*Plaque Inscription: <span style="font-family: Arial,Helvetica,sans-serif;">University of New Brunswick </span>Public Relations Department Photograph Collection; Series 2; Sub-series 3; File 721; Item 24.
+
*Plaque Inscription: <span style="font-family: Arial,Helvetica,sans-serif">University of New Brunswick </span>Public Relations Department Photograph Collection; Series 2; Sub-series 3; File 721; Item 24.
 
*Senate Minutes (UA RG 40), Book 5 (1927-1943), p. 227.
 
*Senate Minutes (UA RG 40), Book 5 (1927-1943), p. 227.
 
*Steeves Scrapbooks Misc. 1785-, 56.
 
*Steeves Scrapbooks Misc. 1785-, 56.
 
*UA Case 123; Section 3, Box 1; Brydone Jack Observatory.
 
*UA Case 123; Section 3, Box 1; Brydone Jack Observatory.
  
{{Copyright}}
+
{{Copyright}}<br/><br/><br/>
[[Category:Buildings]][[Category:Fredericton]][[Category:National Historic Sites|Obser]][[Category:Fine Arts at UNB|Obser]][[Category:Publishing at UNB|Obser]]
+
[[Category:Buildings]]<br/>[[Category:Fredericton]]<br/>[[Category:National Historic Sites|Obser]]<br/>[[Category:Fine Arts at UNB|Obser]]<br/>[[Category:Publishing at UNB|Obser]]<br/>[[Category:UNB Fredericton|UNB_Fredericton]]

Latest revision as of 14:09, 17 November 2015

Building Name: William Brydone Jack Observatory

Brydone-Jack Observatory. UA PC 9 no. 38 (6).

Other Names: The Observatory, Observatory Art Centre

Civic Address: 5 Bailey Dr.

Sod Turning: N/A

Cornerstone Laying: N/A

Opened for Use: 19 March 1851

Official Opening: [ca.1851]

Architect: Dr. William Brydone Jack

Named for: Dr. William Brydone Jack, Professor of mathematics, physics and astronomy, President of UNB from 1861-1885.

Renovations/changes/additions: Solid concrete tower 8’ in-ground and reaching the second story was erected to mount telescope without vibrations affecting it (spring-summer 1899); refurbished in 1984 by physics professor Merrill Edwards.

Observatoryplaque.jpg

Plaque Inscription: First Astronomical Observatory in Canada Built in 1851 at the instigation of William Brydone Jack, Professor of Mathematics, Natural Philosophy and Astronomy; President of the University of New Brunswick, 1861-85. Schooled in the traditions of the Scottish universities, he equipped the observatory with the best instruments of the day. In collaboration with Harvard Observatory he determined the longitude of Fredericton and other places in New Brunswick, and corrected errors in the international boundary.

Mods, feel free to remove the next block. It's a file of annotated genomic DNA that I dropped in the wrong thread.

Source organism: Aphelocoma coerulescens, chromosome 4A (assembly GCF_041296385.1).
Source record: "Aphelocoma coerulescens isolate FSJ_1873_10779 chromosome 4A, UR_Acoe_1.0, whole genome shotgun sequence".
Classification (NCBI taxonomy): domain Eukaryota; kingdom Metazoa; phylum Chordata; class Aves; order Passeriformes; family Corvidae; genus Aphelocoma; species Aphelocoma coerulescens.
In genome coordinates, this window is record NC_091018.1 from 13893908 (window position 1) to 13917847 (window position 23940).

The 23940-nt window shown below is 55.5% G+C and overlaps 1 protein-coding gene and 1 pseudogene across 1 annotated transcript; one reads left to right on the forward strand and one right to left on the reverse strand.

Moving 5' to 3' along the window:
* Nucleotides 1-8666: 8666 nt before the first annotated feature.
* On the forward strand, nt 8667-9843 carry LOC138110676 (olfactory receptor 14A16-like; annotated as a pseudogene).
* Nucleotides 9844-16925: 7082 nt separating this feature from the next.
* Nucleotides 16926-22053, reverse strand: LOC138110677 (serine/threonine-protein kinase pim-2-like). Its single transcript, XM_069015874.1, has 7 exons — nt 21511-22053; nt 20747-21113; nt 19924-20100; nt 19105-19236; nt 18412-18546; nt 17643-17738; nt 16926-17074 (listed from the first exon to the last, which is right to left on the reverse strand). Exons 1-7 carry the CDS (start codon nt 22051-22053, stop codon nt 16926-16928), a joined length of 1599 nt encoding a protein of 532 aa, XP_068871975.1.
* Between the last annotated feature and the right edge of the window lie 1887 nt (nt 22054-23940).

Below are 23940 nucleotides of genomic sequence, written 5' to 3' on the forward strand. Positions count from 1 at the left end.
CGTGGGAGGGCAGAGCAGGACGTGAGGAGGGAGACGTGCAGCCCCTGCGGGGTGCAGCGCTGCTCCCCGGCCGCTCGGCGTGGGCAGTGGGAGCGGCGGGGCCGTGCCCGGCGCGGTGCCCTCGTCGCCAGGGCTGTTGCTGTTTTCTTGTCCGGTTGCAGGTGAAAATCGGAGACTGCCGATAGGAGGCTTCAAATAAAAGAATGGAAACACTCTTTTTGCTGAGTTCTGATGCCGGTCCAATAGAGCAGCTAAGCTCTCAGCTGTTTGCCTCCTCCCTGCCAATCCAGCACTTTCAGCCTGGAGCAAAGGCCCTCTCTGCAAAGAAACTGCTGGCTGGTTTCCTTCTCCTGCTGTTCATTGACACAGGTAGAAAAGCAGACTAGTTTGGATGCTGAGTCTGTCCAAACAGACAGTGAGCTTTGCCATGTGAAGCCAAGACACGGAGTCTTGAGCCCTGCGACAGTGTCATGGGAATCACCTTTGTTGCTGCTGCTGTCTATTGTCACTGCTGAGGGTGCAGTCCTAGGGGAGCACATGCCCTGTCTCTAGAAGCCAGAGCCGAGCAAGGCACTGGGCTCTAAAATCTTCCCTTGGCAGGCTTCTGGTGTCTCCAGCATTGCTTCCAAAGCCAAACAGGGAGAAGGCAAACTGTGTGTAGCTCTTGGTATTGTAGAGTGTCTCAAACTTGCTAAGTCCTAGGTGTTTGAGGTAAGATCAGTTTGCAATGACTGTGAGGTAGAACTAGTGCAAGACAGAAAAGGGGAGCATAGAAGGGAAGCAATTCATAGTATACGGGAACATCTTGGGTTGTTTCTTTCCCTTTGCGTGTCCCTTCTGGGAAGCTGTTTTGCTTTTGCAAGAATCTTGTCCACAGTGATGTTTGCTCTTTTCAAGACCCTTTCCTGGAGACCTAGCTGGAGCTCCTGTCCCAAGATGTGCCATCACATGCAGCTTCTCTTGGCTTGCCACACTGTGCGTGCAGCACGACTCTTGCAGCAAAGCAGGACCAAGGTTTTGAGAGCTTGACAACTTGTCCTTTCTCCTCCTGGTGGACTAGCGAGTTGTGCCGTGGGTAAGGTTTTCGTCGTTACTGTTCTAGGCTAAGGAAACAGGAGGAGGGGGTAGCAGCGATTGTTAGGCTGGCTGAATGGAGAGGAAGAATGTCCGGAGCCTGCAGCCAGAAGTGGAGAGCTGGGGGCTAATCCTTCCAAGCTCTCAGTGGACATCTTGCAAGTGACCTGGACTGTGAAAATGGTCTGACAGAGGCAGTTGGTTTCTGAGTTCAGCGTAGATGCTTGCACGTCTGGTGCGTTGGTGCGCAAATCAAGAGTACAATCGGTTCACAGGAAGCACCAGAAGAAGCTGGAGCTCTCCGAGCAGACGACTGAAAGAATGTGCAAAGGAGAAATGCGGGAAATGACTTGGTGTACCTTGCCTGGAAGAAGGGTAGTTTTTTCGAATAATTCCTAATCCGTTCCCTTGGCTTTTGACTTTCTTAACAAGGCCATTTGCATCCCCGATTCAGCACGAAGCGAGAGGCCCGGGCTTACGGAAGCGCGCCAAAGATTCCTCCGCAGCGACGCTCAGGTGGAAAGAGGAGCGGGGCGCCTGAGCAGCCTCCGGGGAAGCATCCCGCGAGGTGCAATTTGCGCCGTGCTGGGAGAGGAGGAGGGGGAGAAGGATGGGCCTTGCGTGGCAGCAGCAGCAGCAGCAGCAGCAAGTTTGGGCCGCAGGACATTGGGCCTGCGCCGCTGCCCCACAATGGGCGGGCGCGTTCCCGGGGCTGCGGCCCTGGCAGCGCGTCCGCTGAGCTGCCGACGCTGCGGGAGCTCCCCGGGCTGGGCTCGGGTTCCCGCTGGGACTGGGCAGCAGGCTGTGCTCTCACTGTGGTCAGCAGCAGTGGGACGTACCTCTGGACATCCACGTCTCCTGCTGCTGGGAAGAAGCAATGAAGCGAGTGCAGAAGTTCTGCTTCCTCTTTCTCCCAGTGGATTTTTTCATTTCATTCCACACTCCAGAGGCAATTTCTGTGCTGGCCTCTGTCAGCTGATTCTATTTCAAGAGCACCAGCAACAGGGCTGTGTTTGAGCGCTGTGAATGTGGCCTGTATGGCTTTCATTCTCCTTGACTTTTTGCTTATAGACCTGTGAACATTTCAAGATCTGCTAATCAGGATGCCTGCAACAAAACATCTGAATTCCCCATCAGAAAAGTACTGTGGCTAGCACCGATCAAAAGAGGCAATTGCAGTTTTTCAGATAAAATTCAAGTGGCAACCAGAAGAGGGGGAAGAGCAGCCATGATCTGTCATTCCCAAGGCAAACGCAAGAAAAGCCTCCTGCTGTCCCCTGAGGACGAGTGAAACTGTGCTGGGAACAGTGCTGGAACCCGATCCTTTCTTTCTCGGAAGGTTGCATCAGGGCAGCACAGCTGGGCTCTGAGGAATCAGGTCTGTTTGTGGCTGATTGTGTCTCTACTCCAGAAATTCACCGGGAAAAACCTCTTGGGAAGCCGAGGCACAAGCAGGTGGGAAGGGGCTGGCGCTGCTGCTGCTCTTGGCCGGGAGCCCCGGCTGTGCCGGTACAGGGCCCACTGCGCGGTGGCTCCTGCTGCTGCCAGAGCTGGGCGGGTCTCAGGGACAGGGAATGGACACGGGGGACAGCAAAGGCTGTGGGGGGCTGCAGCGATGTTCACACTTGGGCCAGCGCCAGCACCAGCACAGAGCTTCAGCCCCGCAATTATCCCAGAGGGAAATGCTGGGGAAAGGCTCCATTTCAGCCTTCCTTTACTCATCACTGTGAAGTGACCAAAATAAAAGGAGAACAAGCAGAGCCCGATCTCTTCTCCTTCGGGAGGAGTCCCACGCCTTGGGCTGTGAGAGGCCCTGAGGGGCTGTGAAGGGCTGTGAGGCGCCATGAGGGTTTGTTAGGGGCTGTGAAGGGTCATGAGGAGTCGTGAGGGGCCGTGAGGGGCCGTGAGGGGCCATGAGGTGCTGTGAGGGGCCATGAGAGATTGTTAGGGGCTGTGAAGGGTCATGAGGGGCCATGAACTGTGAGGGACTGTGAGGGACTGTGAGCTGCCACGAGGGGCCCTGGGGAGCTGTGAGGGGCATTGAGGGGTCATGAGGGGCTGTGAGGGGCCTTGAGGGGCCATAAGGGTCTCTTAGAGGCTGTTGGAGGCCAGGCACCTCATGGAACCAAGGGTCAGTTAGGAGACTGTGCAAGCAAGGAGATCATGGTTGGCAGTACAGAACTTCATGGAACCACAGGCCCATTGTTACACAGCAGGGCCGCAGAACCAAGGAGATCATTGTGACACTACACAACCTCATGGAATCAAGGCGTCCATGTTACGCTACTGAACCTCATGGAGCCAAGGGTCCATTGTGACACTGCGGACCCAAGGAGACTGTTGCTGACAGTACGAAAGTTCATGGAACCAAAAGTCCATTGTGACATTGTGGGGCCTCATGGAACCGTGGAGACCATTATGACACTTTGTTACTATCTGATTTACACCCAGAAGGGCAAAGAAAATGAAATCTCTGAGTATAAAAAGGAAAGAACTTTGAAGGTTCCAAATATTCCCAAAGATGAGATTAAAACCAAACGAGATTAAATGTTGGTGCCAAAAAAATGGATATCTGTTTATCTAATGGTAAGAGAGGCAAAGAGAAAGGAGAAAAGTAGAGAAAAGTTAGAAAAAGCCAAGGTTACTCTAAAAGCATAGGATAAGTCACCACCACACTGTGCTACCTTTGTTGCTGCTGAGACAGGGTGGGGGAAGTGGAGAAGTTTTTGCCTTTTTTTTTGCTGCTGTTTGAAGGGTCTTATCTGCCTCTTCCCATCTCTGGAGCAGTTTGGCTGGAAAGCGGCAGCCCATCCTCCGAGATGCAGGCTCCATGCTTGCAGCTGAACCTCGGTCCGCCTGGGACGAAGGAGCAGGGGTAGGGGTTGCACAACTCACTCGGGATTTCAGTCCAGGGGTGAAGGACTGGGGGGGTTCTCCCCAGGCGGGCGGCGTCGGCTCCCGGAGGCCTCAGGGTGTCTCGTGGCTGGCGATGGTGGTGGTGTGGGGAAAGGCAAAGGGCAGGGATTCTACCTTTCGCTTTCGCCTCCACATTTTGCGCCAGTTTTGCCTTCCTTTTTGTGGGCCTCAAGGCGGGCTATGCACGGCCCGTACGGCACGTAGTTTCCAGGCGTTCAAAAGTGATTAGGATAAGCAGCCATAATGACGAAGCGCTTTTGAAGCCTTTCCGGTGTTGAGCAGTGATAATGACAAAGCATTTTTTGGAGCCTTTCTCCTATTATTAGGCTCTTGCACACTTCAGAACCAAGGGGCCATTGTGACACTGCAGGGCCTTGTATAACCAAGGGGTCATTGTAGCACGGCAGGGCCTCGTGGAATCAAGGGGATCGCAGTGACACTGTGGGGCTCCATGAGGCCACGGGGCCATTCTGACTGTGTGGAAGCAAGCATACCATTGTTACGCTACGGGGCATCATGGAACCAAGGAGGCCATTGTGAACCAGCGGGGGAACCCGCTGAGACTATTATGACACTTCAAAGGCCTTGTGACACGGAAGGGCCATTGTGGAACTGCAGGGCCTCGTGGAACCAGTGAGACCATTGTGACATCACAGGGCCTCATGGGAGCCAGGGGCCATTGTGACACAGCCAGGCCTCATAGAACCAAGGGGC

Notes: The first astronomical observatory in Canada, it was officially made a National Historic Site 10 May 1955. The bronze plaque was presented by Dr. A.G. Bailey on behalf of the Historic Sites and Monuments Board of Canada and unveiled by Dr. C. McN. Steeves (UNB 1905). Astronomy classes were held here in the 1800s. In fall 1941 the Observatory was turned into an art centre available to the student body and the community in general, while in the 1950s it served as a faculty club. From 1967 to 1984 the Observatory was occupied by the literary magazine The Fiddlehead. In the mid-1980s Dr. Merrill Edwards turned the building into a museum, displaying several 19th century instruments used to observe stars and measure land.

Source(s):

  • King’s College Council 1829-, 408.
  • Leroux, John. Building A University: The Architecture of UNB. Fredericton: Goose Lane Editions, 2010, p. 29, 31.
  • Plaque Inscription: University of New Brunswick Public Relations Department Photograph Collection; Series 2; Sub-series 3; File 721; Item 24.
  • Senate Minutes (UA RG 40), Book 5 (1927-1943), p. 227.
  • Steeves Scrapbooks Misc. 1785-, 56.
  • UA Case 123; Section 3, Box 1; Brydone Jack Observatory.


© UNB Archives & Special Collections, 2014